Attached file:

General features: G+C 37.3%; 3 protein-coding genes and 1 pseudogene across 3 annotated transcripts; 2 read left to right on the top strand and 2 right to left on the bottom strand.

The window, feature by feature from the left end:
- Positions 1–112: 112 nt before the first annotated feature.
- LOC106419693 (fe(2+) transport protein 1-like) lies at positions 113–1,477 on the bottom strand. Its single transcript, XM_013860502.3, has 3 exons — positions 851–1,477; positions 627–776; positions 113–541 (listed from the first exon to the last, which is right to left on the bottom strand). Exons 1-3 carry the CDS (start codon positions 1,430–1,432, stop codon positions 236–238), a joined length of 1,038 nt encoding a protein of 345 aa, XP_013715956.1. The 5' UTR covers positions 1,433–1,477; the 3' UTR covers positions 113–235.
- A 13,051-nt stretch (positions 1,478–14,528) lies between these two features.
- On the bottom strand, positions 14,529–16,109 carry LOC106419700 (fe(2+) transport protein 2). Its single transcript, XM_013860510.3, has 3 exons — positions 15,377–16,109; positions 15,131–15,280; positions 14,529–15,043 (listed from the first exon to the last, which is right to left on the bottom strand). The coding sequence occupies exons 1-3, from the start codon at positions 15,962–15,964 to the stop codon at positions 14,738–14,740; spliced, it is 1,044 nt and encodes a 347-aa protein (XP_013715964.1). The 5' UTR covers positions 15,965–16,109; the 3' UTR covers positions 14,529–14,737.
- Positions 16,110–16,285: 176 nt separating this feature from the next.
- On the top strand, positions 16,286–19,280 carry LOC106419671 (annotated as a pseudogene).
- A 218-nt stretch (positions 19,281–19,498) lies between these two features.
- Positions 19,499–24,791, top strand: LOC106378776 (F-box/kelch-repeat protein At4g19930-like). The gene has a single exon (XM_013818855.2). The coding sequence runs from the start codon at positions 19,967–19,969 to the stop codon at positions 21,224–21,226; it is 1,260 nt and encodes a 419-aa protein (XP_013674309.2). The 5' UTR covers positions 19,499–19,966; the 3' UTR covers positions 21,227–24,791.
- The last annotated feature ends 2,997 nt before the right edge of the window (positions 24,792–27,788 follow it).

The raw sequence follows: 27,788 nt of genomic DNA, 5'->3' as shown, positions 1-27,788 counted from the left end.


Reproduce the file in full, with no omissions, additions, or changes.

General features: G+C 37.3%; 3 protein-coding genes and 1 pseudogene across 3 annotated transcripts; 2 read left to right on the top strand and 2 right to left on the bottom strand.

The window, feature by feature from the left end:
- Positions 1–112: 112 nt before the first annotated feature.
- LOC106419693 (fe(2+) transport protein 1-like) lies at positions 113–1,477 on the bottom strand. Its single transcript, XM_013860502.3, has 3 exons — positions 851–1,477; positions 627–776; positions 113–541 (listed from the first exon to the last, which is right to left on the bottom strand). Exons 1-3 carry the CDS (start codon positions 1,430–1,432, stop codon positions 236–238), a joined length of 1,038 nt encoding a protein of 345 aa, XP_013715956.1. The 5' UTR covers positions 1,433–1,477; the 3' UTR covers positions 113–235.
- A 13,051-nt stretch (positions 1,478–14,528) lies between these two features.
- On the bottom strand, positions 14,529–16,109 carry LOC106419700 (fe(2+) transport protein 2). Its single transcript, XM_013860510.3, has 3 exons — positions 15,377–16,109; positions 15,131–15,280; positions 14,529–15,043 (listed from the first exon to the last, which is right to left on the bottom strand). The coding sequence occupies exons 1-3, from the start codon at positions 15,962–15,964 to the stop codon at positions 14,738–14,740; spliced, it is 1,044 nt and encodes a 347-aa protein (XP_013715964.1). The 5' UTR covers positions 15,965–16,109; the 3' UTR covers positions 14,529–14,737.
- Positions 16,110–16,285: 176 nt separating this feature from the next.
- On the top strand, positions 16,286–19,280 carry LOC106419671 (annotated as a pseudogene).
- A 218-nt stretch (positions 19,281–19,498) lies between these two features.
- Positions 19,499–24,791, top strand: LOC106378776 (F-box/kelch-repeat protein At4g19930-like). The gene has a single exon (XM_013818855.2). The coding sequence runs from the start codon at positions 19,967–19,969 to the stop codon at positions 21,224–21,226; it is 1,260 nt and encodes a 419-aa protein (XP_013674309.2). The 5' UTR covers positions 19,499–19,966; the 3' UTR covers positions 21,227–24,791.
- The last annotated feature ends 2,997 nt before the right edge of the window (positions 24,792–27,788 follow it).

The raw sequence follows: 27,788 nt of genomic DNA, 5'->3' as shown, positions 1-27,788 counted from the left end.